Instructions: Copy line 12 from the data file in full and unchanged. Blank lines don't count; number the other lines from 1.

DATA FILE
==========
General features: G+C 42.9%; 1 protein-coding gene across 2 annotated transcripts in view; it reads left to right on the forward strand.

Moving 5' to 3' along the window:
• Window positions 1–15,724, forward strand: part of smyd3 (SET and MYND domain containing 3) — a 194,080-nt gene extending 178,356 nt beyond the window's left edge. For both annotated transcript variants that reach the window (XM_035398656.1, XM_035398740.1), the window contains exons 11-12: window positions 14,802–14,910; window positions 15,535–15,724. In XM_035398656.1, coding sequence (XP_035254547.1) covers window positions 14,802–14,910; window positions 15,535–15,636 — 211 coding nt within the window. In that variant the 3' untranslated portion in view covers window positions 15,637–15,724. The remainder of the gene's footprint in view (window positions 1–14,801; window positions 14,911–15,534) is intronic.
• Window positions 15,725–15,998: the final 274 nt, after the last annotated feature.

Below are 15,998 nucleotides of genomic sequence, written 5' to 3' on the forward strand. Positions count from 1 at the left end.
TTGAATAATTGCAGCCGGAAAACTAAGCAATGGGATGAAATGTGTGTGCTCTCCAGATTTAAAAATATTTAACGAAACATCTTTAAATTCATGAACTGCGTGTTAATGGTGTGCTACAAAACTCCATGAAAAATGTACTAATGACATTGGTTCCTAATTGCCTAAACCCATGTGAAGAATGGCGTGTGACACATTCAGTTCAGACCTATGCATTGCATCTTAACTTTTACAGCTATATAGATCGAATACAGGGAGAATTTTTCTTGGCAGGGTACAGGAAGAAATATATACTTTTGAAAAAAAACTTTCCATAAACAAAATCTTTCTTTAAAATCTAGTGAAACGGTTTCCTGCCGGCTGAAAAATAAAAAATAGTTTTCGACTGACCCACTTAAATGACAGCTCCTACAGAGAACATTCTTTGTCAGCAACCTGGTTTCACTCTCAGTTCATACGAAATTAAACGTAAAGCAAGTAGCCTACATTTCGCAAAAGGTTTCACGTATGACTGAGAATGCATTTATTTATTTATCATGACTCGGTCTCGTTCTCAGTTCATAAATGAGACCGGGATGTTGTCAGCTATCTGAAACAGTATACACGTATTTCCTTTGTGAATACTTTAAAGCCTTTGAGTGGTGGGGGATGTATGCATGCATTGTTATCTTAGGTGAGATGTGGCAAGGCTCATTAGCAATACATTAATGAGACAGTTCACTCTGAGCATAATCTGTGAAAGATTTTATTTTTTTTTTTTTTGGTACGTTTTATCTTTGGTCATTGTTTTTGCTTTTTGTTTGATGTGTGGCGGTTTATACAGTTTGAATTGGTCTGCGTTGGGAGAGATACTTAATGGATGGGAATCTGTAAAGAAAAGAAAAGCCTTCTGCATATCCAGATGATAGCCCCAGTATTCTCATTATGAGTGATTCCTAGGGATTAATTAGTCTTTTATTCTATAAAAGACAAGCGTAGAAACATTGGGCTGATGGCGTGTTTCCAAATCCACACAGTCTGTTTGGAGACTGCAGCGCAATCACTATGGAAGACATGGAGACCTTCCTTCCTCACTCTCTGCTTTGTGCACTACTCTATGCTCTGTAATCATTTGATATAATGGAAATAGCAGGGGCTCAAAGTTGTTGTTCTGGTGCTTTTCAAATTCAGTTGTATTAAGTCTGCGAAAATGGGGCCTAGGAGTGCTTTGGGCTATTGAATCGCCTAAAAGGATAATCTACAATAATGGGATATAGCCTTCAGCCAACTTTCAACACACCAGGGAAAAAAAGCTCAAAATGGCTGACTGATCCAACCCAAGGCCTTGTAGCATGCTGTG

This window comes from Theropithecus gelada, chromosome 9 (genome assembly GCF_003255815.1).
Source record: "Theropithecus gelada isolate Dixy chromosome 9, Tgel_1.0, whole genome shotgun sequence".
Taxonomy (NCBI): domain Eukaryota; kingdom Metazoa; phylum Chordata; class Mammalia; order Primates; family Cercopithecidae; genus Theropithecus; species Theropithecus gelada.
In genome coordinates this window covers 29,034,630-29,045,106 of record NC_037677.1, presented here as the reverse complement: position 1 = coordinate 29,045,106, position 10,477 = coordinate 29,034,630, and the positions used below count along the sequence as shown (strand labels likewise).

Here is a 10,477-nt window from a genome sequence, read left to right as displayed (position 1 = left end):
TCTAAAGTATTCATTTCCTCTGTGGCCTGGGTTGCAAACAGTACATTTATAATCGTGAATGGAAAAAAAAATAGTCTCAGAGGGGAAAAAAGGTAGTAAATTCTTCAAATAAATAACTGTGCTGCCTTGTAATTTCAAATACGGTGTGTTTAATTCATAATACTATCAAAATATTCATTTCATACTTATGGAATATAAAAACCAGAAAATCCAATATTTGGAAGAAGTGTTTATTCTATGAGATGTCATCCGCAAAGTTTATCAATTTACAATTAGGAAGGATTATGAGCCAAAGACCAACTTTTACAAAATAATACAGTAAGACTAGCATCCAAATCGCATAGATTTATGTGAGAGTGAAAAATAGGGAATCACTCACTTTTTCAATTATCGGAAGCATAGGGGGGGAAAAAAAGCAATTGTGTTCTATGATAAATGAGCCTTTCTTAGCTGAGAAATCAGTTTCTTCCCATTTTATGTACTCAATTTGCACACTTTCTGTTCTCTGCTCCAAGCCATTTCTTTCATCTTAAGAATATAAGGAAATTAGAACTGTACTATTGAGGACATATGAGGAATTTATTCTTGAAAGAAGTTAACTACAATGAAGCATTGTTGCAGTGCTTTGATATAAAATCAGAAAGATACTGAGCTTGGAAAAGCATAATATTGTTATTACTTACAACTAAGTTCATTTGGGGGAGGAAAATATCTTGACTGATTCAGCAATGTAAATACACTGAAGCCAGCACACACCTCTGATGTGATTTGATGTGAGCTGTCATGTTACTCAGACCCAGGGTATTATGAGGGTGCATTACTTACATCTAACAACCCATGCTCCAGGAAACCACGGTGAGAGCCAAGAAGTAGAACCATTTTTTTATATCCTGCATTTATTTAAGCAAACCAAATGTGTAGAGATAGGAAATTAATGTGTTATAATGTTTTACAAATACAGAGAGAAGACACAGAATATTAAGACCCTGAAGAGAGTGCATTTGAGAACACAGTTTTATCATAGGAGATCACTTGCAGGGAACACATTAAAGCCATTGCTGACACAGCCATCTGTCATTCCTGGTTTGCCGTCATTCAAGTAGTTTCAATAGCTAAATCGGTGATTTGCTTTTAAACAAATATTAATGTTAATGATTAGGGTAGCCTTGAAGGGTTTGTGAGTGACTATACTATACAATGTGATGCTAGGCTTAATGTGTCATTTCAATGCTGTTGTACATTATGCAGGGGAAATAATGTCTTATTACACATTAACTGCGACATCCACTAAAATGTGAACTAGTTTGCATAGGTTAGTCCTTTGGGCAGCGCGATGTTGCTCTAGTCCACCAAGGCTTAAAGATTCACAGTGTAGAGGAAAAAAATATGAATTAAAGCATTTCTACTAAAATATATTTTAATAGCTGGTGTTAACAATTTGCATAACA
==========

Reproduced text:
TCTAAAGTATTCATTTCCTCTGTGGCCTGGGTTGCAAACAGTACATTTATAATCGTGAATGGAAAAAAAAATAGTCTCAGAGGGGAAAAAAGGTAGTAAATTCTTCAAATAAATAACTGTGCTGCCTTGTAATTTCAAATACGGTGTGTTTAATTCATAATACTATCAAAATATTCATTTCATACTTATGGAATATAAAAACCAGAAAATCCAATATTTGGAAGAAGTGTTTATTCTATGAGATGTCATCCGCAAAGTTTATCAATTTACAATTAGGAAGGATTATGAGCCAAAGACCAACTTTTACAAAATAATACAGTAAGACTAGCATCCAAATCGCATAGATTTATGTGAGAGTGAAAAATAGGGAATCACTCACTTTTTCAATTATCGGAAGCATAGGGGGGGAAAAAAAGCAATTGTGTTCTATGATAAATGAGCCTTTCTTAGCTGAGAAATCAGTTTCTTCCCATTTTATGTACTCAATTTGCACACTTTCTGTTCTCTGCTCCAAGCCATTTCTTTCATCTTAAGAATATAAGGAAATTAGAACTGTACTATTGAGGACATATGAGGAATTTATTCTTGAAAGAAGTTAACTACAATGAAGCATTGTTGCAGTGCTTTGATATAAAATCAGAAAGATACTGAGCTTGGAAAAGCATAATATTGTTATTACTTACAACTAAGTTCATTTGGGGGAGGAAAATATCTTGACTGATTCAGCAATGTAAATACACTGAAGCCAGCACACACCTCTGATGTGATTTGATGTGAGCTGTCATGTTACTCAGACCCAGGGTATTATGAGGGTGCATTACTTACATCTAACAACCCATGCTCCAGGAAACCACGGTGAGAGCCAAGAAGTAGAACCATTTTTTTATATCCTGCATTTATTTAAGCAAACCAAATGTGTAGAGATAGGAAATTAATGTGTTATAATGTTTTACAAATACAGAGAGAAGACACAGAATATTAAGACCCTGAAGAGAGTGCATTTGAGAACACAGTTTTATCATAGGAGATCACTTGCAGGGAACACATTAAAGCCATTGCTGACACAGCCATCTGTCATTCCTGGTTTGCCGTCATTCAAGTAGTTTCAATAGCTAAATCGGTGATTTGCTTTTAAACAAATATTAATGTTAATGATTAGGGTAGCCTTGAAGGGTTTGTGAGTGACTATACTATACAATGTGATGCTAGGCTTAATGTGTCATTTCAATGCTGTTGTACATTATGCAGGGGAAATAATGTCTTATTACACATTAACTGCGACATCCACTAAAATGTGAACTAGTTTGCATAGGTTAGTCCTTTGGGCAGCGCGATGTTGCTCTAGTCCACCAAGGCTTAAAGATTCACAGTGTAGAGGAAAAAAATATGAATTAAAGCATTTCTACTAAAATATATTTTAATAGCTGGTGTTAACAATTTGCATAACA